“It is a lower structure. It could tell John Block in the Northern Cape to step aside ... but not the NEC.”
Last year, the integrity commission asked the ANC’s deputy chairperson in Limpopo, Florence Radzilani, and provincial treasurer Danny Msiza to step aside following their implication in the VBS Mutual Bank scandal.
Block, who is the former Northern Cape chair, was asked by the commission to resign in 2014 after he was sentenced to a 15-year jail term for corruption.
Motlanthe said that as things stood, the commission was a substructure of the NEC and was meant to deal with questions of integrity from the provinces downwards, not national issues.
“For the committee to be able to deal with national issues, it must get original authority from the elective conference. The practice of constituting an integrity commission post-conference will not work because that commission has to report to the NEC.”
He said if the commission could obtain “original authority”, it could act against anybody, including NEC members.
Motlanthe also raised concerns about ANC leaders still needing to explain to voters why certain candidates were on the party’s election list.
At Friday’s event, he asked ANC members to pardon him for saying certain truths. This, after he had said that the ANC was dead.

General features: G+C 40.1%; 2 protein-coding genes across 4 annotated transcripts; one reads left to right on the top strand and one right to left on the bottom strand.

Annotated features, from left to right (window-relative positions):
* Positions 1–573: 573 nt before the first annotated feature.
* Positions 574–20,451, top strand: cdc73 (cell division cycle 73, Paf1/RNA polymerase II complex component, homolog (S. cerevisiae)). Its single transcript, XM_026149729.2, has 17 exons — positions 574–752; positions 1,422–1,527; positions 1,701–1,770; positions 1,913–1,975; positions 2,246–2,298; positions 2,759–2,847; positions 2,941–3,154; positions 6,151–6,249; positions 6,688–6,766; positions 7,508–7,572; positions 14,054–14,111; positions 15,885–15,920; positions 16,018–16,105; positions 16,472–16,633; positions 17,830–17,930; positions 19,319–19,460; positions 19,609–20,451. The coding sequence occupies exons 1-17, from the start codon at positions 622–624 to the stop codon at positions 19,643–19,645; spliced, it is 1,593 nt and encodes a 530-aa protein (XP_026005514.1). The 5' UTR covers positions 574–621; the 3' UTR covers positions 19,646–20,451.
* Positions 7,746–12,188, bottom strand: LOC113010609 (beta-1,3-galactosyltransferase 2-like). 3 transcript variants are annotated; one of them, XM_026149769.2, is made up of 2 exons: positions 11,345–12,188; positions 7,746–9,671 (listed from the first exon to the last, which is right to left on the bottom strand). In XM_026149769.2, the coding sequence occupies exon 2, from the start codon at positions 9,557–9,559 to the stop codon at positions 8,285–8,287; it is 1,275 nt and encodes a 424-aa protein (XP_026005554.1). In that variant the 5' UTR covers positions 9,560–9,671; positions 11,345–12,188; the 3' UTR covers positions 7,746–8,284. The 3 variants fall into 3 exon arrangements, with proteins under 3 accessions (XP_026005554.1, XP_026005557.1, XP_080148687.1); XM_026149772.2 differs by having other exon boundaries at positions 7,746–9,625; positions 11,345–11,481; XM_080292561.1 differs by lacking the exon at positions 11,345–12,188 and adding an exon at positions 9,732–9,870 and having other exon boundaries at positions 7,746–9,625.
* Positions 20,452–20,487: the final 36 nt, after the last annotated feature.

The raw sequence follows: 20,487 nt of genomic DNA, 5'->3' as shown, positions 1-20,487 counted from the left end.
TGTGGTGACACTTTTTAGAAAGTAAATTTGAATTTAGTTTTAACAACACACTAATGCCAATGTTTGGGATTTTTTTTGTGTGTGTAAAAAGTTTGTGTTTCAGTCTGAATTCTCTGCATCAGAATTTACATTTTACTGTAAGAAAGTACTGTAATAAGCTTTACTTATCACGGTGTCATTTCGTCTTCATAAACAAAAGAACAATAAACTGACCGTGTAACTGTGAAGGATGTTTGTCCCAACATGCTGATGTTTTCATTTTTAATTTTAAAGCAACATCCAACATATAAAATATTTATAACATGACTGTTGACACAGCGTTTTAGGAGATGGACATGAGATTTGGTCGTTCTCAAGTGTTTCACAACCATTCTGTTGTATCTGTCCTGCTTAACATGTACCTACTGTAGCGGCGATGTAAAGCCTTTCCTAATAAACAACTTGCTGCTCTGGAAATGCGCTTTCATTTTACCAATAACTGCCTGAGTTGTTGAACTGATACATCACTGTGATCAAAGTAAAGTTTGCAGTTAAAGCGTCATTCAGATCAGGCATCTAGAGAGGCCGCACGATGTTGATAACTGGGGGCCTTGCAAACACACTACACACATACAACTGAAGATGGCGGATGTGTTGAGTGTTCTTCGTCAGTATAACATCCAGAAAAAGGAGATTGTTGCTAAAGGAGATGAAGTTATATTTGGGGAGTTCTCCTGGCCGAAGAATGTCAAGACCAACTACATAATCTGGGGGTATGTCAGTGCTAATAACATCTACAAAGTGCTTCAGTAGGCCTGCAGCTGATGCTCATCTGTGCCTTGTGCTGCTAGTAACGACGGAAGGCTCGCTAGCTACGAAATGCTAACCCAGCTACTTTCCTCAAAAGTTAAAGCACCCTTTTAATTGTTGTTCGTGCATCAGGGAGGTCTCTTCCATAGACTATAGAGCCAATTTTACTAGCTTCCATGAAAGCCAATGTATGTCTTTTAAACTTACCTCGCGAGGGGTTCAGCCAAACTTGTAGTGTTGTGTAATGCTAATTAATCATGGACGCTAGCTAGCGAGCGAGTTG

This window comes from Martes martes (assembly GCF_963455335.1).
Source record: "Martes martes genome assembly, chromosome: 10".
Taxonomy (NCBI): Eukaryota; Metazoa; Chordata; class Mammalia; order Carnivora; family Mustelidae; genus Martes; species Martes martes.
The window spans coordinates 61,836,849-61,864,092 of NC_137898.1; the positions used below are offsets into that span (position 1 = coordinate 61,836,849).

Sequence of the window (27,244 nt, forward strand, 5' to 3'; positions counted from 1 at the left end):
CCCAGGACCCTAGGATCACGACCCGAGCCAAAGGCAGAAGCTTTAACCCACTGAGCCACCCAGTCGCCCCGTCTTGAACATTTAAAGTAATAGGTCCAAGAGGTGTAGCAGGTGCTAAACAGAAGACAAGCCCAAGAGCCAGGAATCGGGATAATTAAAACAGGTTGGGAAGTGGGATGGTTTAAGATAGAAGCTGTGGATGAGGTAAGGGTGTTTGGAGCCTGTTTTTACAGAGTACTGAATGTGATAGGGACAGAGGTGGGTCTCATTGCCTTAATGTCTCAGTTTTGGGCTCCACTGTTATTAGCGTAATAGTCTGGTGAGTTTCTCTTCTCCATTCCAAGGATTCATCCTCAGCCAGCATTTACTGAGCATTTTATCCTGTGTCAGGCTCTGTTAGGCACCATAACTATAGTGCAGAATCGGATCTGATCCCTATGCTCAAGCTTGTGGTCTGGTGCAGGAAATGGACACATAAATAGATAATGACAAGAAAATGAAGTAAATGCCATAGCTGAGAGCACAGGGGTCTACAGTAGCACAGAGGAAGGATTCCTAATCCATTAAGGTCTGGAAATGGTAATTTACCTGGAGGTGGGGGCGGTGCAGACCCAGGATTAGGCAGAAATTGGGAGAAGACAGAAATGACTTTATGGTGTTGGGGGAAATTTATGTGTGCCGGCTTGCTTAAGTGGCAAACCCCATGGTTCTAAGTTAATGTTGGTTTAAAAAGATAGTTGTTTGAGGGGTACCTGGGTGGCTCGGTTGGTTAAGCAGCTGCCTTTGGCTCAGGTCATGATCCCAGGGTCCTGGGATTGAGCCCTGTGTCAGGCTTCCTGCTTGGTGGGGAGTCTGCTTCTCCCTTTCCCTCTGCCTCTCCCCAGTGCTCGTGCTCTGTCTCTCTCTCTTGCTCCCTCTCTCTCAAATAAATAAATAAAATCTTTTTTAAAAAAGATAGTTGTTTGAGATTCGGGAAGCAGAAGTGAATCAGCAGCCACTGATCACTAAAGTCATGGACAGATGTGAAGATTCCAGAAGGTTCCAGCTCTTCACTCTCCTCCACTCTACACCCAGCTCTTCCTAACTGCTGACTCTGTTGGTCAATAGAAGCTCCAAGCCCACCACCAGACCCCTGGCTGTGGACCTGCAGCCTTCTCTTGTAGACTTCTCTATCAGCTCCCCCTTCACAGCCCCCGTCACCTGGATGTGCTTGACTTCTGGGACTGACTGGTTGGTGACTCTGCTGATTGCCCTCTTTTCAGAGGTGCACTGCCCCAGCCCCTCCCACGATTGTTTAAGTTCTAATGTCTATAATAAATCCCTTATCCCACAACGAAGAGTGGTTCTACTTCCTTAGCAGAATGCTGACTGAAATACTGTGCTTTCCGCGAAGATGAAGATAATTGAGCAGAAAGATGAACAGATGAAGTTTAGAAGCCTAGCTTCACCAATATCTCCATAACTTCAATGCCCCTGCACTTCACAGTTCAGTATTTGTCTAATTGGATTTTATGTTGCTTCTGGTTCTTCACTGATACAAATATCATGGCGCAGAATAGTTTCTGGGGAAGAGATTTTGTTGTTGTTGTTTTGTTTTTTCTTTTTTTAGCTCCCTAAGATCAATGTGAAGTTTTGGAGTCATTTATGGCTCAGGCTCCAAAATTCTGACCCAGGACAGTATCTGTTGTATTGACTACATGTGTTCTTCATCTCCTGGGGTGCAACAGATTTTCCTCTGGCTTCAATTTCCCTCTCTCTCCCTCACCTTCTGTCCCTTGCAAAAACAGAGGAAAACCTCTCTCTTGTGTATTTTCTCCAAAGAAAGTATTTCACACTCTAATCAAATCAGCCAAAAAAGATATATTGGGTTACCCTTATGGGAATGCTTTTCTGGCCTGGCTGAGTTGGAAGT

“The ANC has its ups and downs, and the history of the ANC is all about that,” said Motlanthe. “In fact, in the 1930s the ANC was dead. I think, relatively speaking, the ANC is in the space that it was in during the 1930s.”
He said the ANC’s national elective conference at Nasrec in December 2017, which saw the election of Ramaphosa as ANC president, had failed to lay the foundation to renew the party. “The ANC must go the election and strive to win the election. You cannot go into a contest showing weaknesses.”
Motlanthe said the reason the ANC was not vigorous in selecting public representatives was that the party wanted to control them, even when things were openly wrong. “That is why in the National Assembly, when the Public Protector’s report on Nkandla was tabled, the ANC MPs were on top of that report, tearing it apart. They thought they were defending the organisation. It is not the case.”
At a press conference last week, EFF leader Julius Malema said Ramaphosa was in a conundrum.
“Cyril wanted to remove ANC members who were implicated in corruption like Nomvula [Mokonyane] and [Malusi] Gigaba from the national list. Their response was: ‘Why do you want to un-elect us, because we have been elected by branches of the ANC?’ They reminded him that he, too, has been implicated by the Bosasa scandal and that maybe he should also step down.”